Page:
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Lot # 85 (of 1641)   < Previous Lot | Next Lot >

1892 Columbus BBC Cabinet Card with Hank O'Day

Starting Bid - $1,000, Sold For - $1,659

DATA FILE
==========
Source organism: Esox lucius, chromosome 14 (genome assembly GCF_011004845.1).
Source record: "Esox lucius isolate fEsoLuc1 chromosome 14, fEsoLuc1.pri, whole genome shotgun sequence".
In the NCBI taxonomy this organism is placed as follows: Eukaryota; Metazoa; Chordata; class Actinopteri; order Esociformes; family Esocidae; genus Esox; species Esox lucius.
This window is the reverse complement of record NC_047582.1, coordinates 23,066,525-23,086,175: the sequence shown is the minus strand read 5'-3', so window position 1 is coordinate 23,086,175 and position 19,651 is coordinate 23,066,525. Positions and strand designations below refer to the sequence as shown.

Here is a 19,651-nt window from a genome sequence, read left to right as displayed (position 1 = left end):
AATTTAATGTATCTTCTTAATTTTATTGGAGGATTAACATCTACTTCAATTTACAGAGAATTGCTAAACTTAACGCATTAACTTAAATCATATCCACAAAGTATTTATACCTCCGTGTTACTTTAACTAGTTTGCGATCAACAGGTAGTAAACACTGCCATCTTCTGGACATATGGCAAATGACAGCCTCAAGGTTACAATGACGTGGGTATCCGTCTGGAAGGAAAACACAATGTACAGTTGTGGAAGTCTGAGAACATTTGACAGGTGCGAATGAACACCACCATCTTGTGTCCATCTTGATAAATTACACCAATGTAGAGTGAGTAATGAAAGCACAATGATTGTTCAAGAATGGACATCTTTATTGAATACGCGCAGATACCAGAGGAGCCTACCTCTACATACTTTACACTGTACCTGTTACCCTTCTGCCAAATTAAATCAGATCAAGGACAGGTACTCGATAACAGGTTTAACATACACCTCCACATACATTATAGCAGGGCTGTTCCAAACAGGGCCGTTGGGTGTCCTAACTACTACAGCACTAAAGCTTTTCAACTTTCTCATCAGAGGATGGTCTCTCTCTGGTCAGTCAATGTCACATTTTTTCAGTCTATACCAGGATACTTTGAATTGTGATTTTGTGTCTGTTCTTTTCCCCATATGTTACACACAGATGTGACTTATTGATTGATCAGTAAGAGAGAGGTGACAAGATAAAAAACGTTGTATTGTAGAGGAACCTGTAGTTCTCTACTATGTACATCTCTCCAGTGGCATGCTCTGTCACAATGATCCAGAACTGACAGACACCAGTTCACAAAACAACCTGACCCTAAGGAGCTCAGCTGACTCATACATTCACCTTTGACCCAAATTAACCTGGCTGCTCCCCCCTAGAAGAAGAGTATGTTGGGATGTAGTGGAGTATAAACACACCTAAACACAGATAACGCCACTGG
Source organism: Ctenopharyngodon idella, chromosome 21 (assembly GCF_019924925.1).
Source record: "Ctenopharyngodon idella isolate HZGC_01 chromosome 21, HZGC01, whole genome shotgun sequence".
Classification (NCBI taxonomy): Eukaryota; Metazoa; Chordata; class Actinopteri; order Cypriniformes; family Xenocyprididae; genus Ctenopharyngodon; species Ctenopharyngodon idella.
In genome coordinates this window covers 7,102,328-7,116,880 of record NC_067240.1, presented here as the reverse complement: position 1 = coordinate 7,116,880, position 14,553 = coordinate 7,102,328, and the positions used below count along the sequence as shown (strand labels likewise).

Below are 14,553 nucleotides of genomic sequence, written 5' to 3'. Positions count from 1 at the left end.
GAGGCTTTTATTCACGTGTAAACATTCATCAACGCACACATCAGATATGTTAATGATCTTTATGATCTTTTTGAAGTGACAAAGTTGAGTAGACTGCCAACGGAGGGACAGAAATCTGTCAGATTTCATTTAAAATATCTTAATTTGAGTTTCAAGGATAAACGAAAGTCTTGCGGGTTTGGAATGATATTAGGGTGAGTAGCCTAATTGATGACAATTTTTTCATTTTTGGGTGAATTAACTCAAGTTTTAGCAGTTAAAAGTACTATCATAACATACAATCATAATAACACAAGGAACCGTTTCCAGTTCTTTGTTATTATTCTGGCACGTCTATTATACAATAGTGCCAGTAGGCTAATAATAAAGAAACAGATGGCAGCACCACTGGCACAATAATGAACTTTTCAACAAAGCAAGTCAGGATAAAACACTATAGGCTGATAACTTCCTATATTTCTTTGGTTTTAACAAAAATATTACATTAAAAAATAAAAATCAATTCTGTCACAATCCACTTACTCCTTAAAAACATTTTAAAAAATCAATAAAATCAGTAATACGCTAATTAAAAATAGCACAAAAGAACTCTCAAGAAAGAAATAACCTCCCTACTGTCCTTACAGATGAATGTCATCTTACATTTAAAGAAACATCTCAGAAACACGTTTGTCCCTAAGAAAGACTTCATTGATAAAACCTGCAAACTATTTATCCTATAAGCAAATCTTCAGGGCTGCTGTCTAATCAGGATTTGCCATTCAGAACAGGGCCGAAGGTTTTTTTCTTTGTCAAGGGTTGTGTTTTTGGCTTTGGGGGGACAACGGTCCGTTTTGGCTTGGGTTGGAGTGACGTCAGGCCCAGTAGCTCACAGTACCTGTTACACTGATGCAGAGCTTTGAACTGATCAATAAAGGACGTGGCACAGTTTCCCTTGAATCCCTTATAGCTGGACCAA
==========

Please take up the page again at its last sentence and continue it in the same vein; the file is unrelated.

Magnificent team cabinet card featuring thirteen members of the 1892 Columbus Reds, champions of the Western League. Graded VG 40 by SGC. This is one of the most attractive team cabinets we have ever seen. In addition to the photographic composite, which features crystal-clear images of each player, the card has been adorned with beautiful baseball illustrations, including a generic batter in uniform, an official American Association baseball, and various equipment. Each formally attired team member is captured in a bust-length image and has been identified in print below his respective portrait. The players represented here are Gus Smeltz (manager), Hank O'Day (pitcher), Joe Walsh (shortstop), Count Campau (captain and left field), Charlie Abbey (center field), Tim O'Rourke (third base), Fritz Clausen (pitcher), Ben Stephens (spelled "Stevens" on the card; pitcher), Duke Jantzen (catcher), Bill Merritt (catcher), Dan Lally (right field), Bill McClellan (second base), and Edward Breckenridge (first base). The card is lettered "Season of 92'/Columbus Base Ball Club" within the design of the team composite at top. The photographer's credit ("Baker") appears both in the composite and on the base of the mount. The reverse features a large and more elaborate advertisement for "Bakers Art Gallery," located in Columbus, Ohio. While it must be noted that no less than ten of the men pictured here played in the Major Leagues at one time (only Smeltz, Jantzen, and Breckenridge failed to make the grade), it is Hank O'Day that holds the greatest interest for historians today. O'Day had a career record of 73-110 during his seven years in the majors, but he did enjoy a measure of success. O'Day posted a 9-1 record with the Giants in 1889, plus two more wins in the club's World Series triumph over Brooklyn that fall. The following year he won twenty-two games for New York's entry in the Players League. Despite those achievements, O'Day is best remembered today for his central role in what is perhaps the most memorable and controversial play in baseball history: Merkle's Boner. O'Day was the home-plate umpire that ruled New York Giants first baseman Fred Merkle out on a force play in a game against the Cubs in 1909 after Merkle had failed to touch second base following an apparent two-out ninth-inning game-winning hit by Al Bridwell. That decision, which resulted in a tie instead of a Giants victory, eventually cost the Giants the pennant because the two clubs finished in a tie for first at the end of the season. The Cubs then defeated the Giants in a replay of the game. O'Day, who became a full-time major league umpire in 1894, posted an 8-7 record with Columbus in 1892, helping the club to a first-place finish in the first half of the season. Columbus was at the top of the standings after eight games in the second half as well before the league abruptly folded. This is the only 1892 Columbus team cabinet we have ever seen and may very well represent the only example extant commemorating that triumphant, albeit truncated, championship season. The card (4.25 x 6.5 inches) displays minor corner wear, as well as light spotting along the base of the mount, both of which are probably responsible for its low technical grade. The photographic portion of the card is free of any major flaws and presents an Excellent to Mint overall appearance. This is an exceptionally attractive team cabinet that would be a welcome addition to any advanced nineteenth-century baseball collection. Reserve $1,000. Estimate (open). SOLD FOR $1,659

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